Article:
It’s best not to give Random Renaissance Person a name – we don’t want to get too close to them – but you can imagine things like their work and family situation. Go ahead and I magine all of the events in Random Renaissance Person’s life: being born, interacting with family, working in the garden, being educated, attending religious ceremonies, hanging out with friends, having a first kiss, playing sports, etc. Most people didn’t have a very long lifespan during that time so maybe Random Renaissance Person was stricken with disease or experienced complications in childbirth or was injured in battle. Feel free to design their story.

Of course, there were no photographers at this time, so we can never know what Random Renaissance Person looked like. It’s doubtful they had their portrait painted or if one would have even survived to now. There is a very good chance that nothing at all exists to document that Random Renaissance Person ever even lived. But we know they did and we know that millions just like them have lived all over the Earth since the beginning of time.

We can imagine Random Renaissance Person, lived a full life just like you and I. Every moment of their life consisted of experiencing life events the same way you and I do. Some of those events were minor incidents. Many were major milestones. But to Random Renaissance Person, all were the content of their life and whether they were experiencing seasonal sniffles or adopting a dog or watching a parent die, these were the things that Random Renaissance Person called their life. The struggles and triumphs that shaped who they knew themselves to be. Again, just like you and I.

Now fast forward to the contemporary time you and I are currently living. Look around your household or work environment or just your life in general. In what way is your life affected by the life of Random Renaissance Person? Can you find one single thing anywhere in your surroundings that would have been impacted by the existence of Random Renaissance Person?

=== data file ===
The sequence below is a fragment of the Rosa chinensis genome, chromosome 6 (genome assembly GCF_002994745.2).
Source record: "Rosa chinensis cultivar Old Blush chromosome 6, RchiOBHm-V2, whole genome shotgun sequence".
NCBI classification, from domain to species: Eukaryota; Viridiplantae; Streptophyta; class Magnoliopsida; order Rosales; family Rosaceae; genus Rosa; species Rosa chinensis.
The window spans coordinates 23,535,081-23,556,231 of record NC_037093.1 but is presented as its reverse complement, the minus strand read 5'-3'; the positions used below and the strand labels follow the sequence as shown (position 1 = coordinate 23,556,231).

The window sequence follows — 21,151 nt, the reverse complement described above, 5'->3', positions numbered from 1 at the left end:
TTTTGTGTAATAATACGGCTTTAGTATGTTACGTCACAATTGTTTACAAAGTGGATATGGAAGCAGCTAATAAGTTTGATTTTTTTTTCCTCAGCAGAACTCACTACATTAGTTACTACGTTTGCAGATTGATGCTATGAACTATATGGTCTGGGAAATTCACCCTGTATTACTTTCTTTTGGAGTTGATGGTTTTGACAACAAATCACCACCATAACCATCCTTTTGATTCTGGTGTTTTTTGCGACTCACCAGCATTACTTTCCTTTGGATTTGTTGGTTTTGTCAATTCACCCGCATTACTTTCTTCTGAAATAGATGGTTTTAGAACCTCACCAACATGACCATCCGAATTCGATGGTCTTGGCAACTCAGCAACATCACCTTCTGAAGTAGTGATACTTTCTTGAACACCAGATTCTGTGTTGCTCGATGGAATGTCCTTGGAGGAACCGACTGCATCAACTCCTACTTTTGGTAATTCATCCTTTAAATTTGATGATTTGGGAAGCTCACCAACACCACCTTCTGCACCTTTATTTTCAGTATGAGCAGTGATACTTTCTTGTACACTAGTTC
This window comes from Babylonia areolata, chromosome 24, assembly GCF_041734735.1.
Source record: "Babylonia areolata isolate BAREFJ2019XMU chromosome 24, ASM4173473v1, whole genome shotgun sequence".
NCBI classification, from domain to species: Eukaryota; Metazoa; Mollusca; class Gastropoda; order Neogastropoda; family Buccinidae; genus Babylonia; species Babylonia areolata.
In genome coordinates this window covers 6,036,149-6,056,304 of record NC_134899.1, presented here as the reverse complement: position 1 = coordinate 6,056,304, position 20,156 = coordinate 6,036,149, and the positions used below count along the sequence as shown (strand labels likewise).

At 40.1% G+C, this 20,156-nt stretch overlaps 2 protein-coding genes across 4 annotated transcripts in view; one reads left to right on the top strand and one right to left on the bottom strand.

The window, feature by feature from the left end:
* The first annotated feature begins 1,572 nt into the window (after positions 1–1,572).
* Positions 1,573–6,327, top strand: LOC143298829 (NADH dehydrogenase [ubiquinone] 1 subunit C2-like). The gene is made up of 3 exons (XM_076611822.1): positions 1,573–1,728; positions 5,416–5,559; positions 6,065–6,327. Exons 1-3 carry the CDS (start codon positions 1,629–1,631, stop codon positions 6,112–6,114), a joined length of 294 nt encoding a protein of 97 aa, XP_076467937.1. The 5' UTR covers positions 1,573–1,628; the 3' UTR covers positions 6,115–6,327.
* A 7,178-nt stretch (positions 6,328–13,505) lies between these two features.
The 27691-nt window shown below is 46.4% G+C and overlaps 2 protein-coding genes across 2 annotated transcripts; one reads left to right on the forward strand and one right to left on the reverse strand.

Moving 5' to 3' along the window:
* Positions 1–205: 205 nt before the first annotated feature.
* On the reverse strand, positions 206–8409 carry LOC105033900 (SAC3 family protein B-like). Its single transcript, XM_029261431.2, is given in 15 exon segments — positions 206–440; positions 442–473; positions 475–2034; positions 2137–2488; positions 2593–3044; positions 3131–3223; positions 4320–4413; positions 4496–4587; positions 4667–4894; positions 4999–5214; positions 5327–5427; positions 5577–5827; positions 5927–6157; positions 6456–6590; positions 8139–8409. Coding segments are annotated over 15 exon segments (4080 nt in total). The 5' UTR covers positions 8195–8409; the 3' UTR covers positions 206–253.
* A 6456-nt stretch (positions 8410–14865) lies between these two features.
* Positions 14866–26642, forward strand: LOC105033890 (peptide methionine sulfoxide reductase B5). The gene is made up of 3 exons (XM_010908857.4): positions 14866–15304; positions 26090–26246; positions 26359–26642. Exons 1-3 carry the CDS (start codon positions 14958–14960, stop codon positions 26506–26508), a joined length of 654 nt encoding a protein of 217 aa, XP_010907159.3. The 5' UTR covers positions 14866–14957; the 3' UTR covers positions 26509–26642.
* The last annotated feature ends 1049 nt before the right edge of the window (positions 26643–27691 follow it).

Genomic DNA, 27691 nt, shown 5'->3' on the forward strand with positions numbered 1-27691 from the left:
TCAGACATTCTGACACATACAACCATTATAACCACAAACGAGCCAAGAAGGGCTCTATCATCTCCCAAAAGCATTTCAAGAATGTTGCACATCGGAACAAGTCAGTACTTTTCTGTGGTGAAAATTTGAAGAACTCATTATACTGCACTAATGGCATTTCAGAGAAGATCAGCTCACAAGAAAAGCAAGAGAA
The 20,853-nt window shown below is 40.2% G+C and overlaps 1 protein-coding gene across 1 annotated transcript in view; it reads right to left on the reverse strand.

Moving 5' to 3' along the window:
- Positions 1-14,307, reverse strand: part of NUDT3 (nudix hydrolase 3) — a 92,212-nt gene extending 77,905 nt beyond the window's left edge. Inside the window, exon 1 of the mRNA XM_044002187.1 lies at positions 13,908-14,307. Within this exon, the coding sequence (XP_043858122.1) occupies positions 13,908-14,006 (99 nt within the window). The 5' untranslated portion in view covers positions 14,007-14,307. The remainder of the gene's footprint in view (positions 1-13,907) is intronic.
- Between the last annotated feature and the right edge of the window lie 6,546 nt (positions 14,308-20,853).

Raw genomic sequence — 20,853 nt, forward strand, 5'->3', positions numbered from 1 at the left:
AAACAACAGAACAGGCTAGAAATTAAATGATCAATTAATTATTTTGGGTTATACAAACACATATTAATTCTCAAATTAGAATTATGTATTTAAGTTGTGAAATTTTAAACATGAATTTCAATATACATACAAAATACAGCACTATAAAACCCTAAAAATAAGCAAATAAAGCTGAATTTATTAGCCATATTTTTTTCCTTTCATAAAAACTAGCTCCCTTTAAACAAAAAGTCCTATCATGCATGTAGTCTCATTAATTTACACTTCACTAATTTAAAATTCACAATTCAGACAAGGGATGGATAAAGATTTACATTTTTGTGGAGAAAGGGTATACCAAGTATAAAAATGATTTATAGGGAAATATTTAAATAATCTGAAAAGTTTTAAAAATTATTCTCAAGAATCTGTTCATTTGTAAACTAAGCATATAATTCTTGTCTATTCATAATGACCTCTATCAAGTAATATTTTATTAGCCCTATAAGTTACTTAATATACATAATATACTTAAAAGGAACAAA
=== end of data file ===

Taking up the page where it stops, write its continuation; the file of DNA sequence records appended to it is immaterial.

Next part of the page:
Consider that all of those monumental life events that meant everything to Random Renaissance Person are now completely gone. Literally, as if they never happened. The events that kept Random Renaissance Person awake at night with anxiety or that they anticipated with excitement for weeks are now nowhere to be found. In fact, our good friend Random Renaissance Person also has no existence, nor is there proof they ever did. We can imagine Random Renaissance Person may have had children, who had children, who had children, whose descendants may have somehow affected us. Quite possible. But when we look only at the personal life of Random Renaissance Person, it makes little difference to our world whether they lived or not.

It’s fascinating. An entire life rendered completely useless by time and distance. It’s easy to convince ourselves this is bound to happen to people who lived so long ago but have you ever found yourself wandering in an antique shop and found a stack of photos of random, unknown people? People and families from the 1950s, ‘60s, ‘70s, sometimes doing seemingly important things – graduating, marrying, opening Christmas presents, enjoying dinners – now completely unknown, unidentified and unimportant.

Of course, this will never happen to you or I, our lives are way too important and we’ve participated in far too many memorable life events for those things to just disappear. Our thoughts, opinions and beliefs are not only vital to us but also of great significance to humanity. Not to mention, we have many friends and family members who will remember us and all of the important things in our lives for eternity. We’ll never be forgotten like those other people. Right?

The world of form is not as significant as we try to convince ourselves it is. It never has been. It doesn’t have any permanence to it. We try to hang on to this identity in our changing, disposable bodies and pretend we are as important as we believe we are. One day these bodies and all we consider important will fade away faster than a stream of smoke, just like the life of Random Renaissance Person did. What’s left when it’s all gone? Does everything just dissolve and go back to the Earth or can it be that there is actually some sort of permanence behind appearances? Something that remains when all appearances change and pass away? Does it make sense to actually “be” at one point in this life and then “not be” at another point? Is “being” so disposable and finite?

Is it?

Creation Now

If we have no trouble believing a “Creator” created our entire universe at a certain point in time, should we then not have any difficulty at all considering, instead, this “Creator” is creating our universe RIGHT NOW and has been creating the entirety of it NOW, always?

Beyond Appearances

Image by Gerd Altmann from Pixabay

“Do not judge by the outward appearance, but judge with righteous judgment.” – John 7:24 [New American Standard Bible]

In spiritual work, there is regular need for “translation” of appearances into reality. Often those translations meet resistance from the mind, which constantly seeks tradition, reason and logic. While those are useful features in the so-called physical world, the human mind is not always the best interpreter of reason for the spiritual domain.